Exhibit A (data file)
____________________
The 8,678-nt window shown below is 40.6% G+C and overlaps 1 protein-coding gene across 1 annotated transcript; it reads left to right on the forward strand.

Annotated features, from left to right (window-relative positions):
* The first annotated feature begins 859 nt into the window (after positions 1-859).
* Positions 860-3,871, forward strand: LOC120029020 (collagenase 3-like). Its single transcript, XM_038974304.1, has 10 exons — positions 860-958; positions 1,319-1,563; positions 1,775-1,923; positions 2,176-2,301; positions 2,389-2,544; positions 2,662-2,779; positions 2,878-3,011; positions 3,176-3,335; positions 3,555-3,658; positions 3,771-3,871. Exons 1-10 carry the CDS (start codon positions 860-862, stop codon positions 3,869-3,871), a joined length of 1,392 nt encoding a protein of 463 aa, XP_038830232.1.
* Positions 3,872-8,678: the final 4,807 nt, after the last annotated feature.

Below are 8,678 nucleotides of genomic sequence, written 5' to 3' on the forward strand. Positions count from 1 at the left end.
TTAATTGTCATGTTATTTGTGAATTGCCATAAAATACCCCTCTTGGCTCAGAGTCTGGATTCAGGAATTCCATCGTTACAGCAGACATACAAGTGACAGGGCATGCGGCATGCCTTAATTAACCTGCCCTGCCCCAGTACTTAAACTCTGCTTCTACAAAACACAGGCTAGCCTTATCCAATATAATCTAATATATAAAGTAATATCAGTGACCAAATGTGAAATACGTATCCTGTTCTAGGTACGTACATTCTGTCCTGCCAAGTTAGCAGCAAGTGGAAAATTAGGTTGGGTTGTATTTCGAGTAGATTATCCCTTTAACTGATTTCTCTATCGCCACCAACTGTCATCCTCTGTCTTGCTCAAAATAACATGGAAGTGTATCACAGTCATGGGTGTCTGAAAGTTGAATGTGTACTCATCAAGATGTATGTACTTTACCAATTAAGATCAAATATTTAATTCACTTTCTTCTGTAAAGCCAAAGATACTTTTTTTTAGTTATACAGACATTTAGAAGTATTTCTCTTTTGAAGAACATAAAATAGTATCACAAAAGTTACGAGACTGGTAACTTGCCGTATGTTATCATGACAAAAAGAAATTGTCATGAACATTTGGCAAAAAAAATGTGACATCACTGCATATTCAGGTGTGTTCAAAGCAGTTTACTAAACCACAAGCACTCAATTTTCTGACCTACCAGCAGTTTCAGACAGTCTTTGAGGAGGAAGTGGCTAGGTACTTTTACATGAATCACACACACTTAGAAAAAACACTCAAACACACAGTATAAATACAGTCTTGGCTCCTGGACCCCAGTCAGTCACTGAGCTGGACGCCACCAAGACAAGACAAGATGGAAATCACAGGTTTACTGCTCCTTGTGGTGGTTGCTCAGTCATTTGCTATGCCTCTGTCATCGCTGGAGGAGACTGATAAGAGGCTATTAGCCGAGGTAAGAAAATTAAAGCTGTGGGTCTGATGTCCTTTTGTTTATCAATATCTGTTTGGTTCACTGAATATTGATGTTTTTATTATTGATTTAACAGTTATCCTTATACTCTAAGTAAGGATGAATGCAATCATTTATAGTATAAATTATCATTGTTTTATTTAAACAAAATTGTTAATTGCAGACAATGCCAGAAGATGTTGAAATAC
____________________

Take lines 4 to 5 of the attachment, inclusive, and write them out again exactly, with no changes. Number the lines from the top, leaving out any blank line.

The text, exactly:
* Positions 860-3,871, forward strand: LOC120029020 (collagenase 3-like). Its single transcript, XM_038974304.1, has 10 exons — positions 860-958; positions 1,319-1,563; positions 1,775-1,923; positions 2,176-2,301; positions 2,389-2,544; positions 2,662-2,779; positions 2,878-3,011; positions 3,176-3,335; positions 3,555-3,658; positions 3,771-3,871. Exons 1-10 carry the CDS (start codon positions 860-862, stop codon positions 3,869-3,871), a joined length of 1,392 nt encoding a protein of 463 aa, XP_038830232.1.
* Positions 3,872-8,678: the final 4,807 nt, after the last annotated feature.